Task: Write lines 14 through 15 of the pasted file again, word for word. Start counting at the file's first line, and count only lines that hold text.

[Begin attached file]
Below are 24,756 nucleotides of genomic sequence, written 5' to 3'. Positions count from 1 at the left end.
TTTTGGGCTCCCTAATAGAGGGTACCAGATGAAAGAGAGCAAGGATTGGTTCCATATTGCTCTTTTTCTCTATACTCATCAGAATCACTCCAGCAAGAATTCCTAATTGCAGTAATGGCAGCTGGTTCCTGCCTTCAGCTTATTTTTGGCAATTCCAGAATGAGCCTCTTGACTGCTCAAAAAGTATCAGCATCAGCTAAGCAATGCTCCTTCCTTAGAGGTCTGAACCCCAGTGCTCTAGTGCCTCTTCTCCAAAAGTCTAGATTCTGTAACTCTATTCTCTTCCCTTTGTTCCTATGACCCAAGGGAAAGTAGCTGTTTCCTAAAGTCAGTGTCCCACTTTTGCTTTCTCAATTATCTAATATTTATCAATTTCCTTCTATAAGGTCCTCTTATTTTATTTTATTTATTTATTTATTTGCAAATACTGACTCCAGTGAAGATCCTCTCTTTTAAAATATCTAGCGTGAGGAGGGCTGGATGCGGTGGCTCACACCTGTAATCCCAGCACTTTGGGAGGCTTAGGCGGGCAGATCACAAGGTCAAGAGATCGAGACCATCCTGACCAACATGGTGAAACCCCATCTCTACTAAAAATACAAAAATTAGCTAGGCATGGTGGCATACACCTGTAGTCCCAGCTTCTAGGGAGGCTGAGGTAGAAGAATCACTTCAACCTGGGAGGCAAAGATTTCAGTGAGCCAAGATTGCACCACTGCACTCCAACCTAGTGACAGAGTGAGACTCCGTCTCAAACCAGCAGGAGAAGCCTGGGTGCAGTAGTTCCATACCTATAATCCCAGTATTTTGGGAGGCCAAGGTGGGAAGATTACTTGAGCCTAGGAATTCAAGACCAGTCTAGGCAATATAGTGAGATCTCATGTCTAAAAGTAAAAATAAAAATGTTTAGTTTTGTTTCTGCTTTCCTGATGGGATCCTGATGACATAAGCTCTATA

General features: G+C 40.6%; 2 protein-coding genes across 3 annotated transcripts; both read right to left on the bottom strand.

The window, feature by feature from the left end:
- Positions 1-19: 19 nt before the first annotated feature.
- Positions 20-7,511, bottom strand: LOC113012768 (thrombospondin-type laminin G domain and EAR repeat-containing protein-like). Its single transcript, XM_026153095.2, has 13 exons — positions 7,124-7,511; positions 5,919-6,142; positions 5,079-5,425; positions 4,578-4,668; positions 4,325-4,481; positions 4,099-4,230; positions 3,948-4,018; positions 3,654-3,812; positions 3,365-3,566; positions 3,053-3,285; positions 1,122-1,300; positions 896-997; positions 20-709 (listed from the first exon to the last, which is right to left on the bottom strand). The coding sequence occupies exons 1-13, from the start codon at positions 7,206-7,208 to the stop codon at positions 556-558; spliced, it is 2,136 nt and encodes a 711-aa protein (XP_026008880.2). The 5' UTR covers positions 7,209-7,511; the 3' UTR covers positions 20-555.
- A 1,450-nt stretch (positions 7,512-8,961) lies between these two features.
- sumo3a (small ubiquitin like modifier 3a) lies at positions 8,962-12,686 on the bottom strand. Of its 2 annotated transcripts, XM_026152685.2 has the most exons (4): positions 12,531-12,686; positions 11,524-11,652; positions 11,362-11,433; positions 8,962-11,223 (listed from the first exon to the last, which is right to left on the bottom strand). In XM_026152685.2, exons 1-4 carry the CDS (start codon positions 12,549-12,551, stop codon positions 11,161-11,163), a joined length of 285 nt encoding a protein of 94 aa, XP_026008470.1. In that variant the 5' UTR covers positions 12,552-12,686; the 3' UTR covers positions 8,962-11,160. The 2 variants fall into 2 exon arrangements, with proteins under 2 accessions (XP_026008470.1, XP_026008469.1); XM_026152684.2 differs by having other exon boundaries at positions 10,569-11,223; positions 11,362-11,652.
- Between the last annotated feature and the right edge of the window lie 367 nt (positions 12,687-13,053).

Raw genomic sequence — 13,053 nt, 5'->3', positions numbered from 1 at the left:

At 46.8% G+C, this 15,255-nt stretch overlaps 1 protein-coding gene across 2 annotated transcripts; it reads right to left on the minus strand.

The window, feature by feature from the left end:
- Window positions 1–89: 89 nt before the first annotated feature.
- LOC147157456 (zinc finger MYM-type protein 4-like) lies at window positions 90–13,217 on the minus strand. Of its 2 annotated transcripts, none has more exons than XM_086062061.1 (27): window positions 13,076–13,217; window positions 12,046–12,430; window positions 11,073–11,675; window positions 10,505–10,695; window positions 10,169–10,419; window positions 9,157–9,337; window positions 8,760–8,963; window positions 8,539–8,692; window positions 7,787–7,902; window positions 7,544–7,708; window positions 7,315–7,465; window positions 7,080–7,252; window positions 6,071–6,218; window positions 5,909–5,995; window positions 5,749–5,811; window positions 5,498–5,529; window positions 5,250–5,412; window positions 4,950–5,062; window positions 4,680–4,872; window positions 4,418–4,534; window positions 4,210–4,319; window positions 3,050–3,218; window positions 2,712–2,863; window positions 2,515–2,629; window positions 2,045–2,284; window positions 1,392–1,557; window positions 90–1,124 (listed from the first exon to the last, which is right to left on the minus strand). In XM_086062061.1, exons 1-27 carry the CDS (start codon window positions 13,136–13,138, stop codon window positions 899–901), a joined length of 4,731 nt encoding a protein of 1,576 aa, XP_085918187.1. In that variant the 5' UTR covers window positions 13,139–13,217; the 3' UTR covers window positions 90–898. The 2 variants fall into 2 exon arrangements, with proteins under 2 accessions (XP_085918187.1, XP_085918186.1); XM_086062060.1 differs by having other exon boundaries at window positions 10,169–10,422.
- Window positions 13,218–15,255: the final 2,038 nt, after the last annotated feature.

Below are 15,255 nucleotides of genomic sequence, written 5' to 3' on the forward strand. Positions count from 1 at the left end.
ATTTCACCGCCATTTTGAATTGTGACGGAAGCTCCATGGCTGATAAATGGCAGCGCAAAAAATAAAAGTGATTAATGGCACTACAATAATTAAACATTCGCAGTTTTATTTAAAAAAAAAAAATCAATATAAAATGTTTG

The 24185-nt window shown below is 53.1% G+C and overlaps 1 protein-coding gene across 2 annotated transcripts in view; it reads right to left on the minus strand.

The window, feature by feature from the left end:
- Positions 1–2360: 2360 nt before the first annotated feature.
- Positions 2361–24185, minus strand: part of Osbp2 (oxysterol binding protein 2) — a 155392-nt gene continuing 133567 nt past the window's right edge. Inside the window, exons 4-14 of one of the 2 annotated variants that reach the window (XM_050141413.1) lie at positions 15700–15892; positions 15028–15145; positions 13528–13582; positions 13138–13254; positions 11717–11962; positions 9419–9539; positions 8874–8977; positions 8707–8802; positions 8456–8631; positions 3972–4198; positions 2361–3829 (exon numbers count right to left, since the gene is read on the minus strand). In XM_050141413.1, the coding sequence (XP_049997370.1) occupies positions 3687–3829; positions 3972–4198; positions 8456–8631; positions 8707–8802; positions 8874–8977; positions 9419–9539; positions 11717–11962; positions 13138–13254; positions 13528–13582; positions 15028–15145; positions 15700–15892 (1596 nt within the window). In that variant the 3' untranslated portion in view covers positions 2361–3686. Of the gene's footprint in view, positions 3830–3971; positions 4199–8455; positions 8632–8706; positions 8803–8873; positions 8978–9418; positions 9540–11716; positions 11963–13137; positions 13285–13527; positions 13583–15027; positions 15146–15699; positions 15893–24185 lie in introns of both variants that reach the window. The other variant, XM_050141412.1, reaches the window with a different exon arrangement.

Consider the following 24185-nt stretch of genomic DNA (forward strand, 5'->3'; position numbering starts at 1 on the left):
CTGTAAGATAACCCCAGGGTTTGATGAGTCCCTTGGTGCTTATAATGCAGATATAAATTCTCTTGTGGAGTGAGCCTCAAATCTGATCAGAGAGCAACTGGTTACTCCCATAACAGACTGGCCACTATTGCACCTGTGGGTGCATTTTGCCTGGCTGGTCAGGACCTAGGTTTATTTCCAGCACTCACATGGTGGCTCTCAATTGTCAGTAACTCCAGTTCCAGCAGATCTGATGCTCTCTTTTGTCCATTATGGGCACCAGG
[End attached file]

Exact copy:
- LOC147157456 (zinc finger MYM-type protein 4-like) lies at window positions 90–13,217 on the minus strand. Of its 2 annotated transcripts, none has more exons than XM_086062061.1 (27): window positions 13,076–13,217; window positions 12,046–12,430; window positions 11,073–11,675; window positions 10,505–10,695; window positions 10,169–10,419; window positions 9,157–9,337; window positions 8,760–8,963; window positions 8,539–8,692; window positions 7,787–7,902; window positions 7,544–7,708; window positions 7,315–7,465; window positions 7,080–7,252; window positions 6,071–6,218; window positions 5,909–5,995; window positions 5,749–5,811; window positions 5,498–5,529; window positions 5,250–5,412; window positions 4,950–5,062; window positions 4,680–4,872; window positions 4,418–4,534; window positions 4,210–4,319; window positions 3,050–3,218; window positions 2,712–2,863; window positions 2,515–2,629; window positions 2,045–2,284; window positions 1,392–1,557; window positions 90–1,124 (listed from the first exon to the last, which is right to left on the minus strand). In XM_086062061.1, exons 1-27 carry the CDS (start codon window positions 13,136–13,138, stop codon window positions 899–901), a joined length of 4,731 nt encoding a protein of 1,576 aa, XP_085918187.1. In that variant the 5' UTR covers window positions 13,139–13,217; the 3' UTR covers window positions 90–898. The 2 variants fall into 2 exon arrangements, with proteins under 2 accessions (XP_085918187.1, XP_085918186.1); XM_086062060.1 differs by having other exon boundaries at window positions 10,169–10,422.
- Window positions 13,218–15,255: the final 2,038 nt, after the last annotated feature.